Tennessee governor calls for pause on computer-based testing for one year

Gov. Bill Lee announced Thursday that he wants all public school students to take their state tests on paper next school year as Tennessee transitions to a new testing company.

The announcement comes in the same week that a similar legislative proposal advanced easily out of a House education subcommittee.

The one-year hiatus from computer-based tests will not affect TNReady exams this spring under Questar, the state’s current vendor whose contract expires this fall. High school students will still test online when the annual assessment begins on April 15 for most students. Those in grades 3-8 will stick with paper.

“We must ensure the utmost quality in our annual assessment,” Lee said in a statement, lauding legislative leaders for “their thoughtful approach on this matter.”

The announcement comes after three straight years of failures and hiccups with computerized testing in Tennessee. It also signals that Lee and his new education commissioner, Penny Schwinn, are not confident that the state’s next vendor will have enough time to prepare for a successful online administration by next spring.

Schwinn, who was hired by Lee partly because of her experience with testing in Texas and Delaware, has said a full year of preparation is best practice. In recent school visits, she told students, teachers, and parents that she was looking closely at having an all-paper testing year in 2019-20.

“One year of paper-based testing will give the new vendor a full year to properly stand up a Tennessee office, hire exceptional talent, and make sure the assessment is ready for Tennessee classrooms,” Schwinn said.

The legislative proposal is expected to move quickly with the sponsorship of Rep. Mark White of Memphis and Sen. Dolores Gresham of Somerville, Republicans who chair their chambers’ education committees.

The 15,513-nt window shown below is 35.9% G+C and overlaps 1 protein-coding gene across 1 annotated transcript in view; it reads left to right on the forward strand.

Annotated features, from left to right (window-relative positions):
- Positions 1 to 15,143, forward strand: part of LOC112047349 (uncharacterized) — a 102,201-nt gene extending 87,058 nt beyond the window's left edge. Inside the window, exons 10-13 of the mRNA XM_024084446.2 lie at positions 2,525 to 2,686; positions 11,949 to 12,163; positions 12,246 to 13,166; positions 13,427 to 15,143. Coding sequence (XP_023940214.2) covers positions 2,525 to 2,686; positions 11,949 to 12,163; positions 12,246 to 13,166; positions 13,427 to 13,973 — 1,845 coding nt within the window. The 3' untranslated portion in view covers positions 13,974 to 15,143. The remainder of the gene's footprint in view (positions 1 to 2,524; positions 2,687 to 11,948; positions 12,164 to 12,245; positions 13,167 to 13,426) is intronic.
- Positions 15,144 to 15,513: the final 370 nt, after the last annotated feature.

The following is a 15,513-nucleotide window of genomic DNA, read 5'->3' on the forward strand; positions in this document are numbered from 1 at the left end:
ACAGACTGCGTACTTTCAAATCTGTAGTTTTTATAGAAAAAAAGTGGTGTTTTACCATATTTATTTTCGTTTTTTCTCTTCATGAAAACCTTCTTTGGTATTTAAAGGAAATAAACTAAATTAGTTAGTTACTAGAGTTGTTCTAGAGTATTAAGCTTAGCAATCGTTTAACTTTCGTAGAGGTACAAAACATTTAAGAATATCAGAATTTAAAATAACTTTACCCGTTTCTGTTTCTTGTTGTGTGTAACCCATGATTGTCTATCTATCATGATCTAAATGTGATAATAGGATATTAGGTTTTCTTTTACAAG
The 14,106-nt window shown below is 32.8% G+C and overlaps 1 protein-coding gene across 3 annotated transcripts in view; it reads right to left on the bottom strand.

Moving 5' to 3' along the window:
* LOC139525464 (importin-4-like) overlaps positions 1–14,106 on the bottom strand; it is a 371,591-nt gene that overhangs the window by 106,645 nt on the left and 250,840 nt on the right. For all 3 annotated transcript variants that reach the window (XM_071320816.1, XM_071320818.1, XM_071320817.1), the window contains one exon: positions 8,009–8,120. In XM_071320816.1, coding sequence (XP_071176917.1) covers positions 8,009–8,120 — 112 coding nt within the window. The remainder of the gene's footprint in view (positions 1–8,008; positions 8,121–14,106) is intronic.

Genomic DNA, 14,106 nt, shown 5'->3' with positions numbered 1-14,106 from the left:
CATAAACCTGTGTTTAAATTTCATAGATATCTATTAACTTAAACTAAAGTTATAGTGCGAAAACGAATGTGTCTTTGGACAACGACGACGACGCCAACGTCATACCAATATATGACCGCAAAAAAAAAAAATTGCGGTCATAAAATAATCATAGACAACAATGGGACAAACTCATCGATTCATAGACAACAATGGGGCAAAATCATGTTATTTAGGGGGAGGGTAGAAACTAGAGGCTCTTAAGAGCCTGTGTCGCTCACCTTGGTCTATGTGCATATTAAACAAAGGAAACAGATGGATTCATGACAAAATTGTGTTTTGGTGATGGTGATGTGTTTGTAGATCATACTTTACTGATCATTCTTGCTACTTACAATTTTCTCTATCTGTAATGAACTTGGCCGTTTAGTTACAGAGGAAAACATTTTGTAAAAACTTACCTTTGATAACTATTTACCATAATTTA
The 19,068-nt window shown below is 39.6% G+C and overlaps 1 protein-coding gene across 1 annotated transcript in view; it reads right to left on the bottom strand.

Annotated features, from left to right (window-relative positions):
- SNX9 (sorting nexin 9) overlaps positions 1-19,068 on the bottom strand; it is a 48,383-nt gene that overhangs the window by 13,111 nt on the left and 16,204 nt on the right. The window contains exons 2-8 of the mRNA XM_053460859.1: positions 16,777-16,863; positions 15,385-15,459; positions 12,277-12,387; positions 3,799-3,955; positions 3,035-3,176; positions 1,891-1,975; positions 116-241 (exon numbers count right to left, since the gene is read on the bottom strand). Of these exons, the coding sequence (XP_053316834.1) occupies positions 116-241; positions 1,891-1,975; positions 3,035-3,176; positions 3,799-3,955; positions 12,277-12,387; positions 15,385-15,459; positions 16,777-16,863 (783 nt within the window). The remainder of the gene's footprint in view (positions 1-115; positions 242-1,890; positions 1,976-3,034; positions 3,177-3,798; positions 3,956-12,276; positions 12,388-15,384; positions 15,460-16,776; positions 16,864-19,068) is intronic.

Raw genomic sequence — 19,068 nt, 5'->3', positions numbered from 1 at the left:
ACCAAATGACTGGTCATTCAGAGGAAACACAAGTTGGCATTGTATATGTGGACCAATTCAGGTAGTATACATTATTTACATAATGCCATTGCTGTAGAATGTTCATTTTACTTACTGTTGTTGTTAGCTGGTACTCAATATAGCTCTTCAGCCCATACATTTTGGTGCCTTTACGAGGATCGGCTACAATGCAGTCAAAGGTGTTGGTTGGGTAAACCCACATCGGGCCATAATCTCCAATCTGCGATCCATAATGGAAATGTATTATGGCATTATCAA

“Our teachers and students deserve our best and this will give the Department of Education time to ensure that everything is running smoothly,” White said, while Gresham called the legislation “a step in the right direction.”

The new plan will be a mixed blessing for students, teachers, and administrators.

On the one hand, they want a problem-free administration of TNReady tests. On the other, school districts have been ramping up for digital testing for more than six years under an order by the state to invest in technology, hardware, infrastructure, and training for the TNReady era.

“While online testing in the long-run could reduce testing costs, our state simply is not ready,” said JC Bowman, who leads the Professional Educators of Tennessee.

The timeline to transition to a new company was delayed when the state invited vendors to bid in March, three months later than initially targeted in the transition to a new governor. The state also jumped through extra hoops to talk with stakeholders and scrutinize what Tennessee needs from its next testing company.

Under its revised timeline, Tennessee will receive bids by late next week and hire its next TNReady vendor in June.

Tennessee already has walked back its transition to online testing two times since 2016 when a wholesale switch failed miserably, prompting then-Education Commissioner Candice McQueen to cancel most of that year’s tests and fire Measurement Inc.

After more computer glitches happened under Questar, McQueen ordered that students in lower grades — some of whom tested online last year — will take their TNReady tests on paper this spring.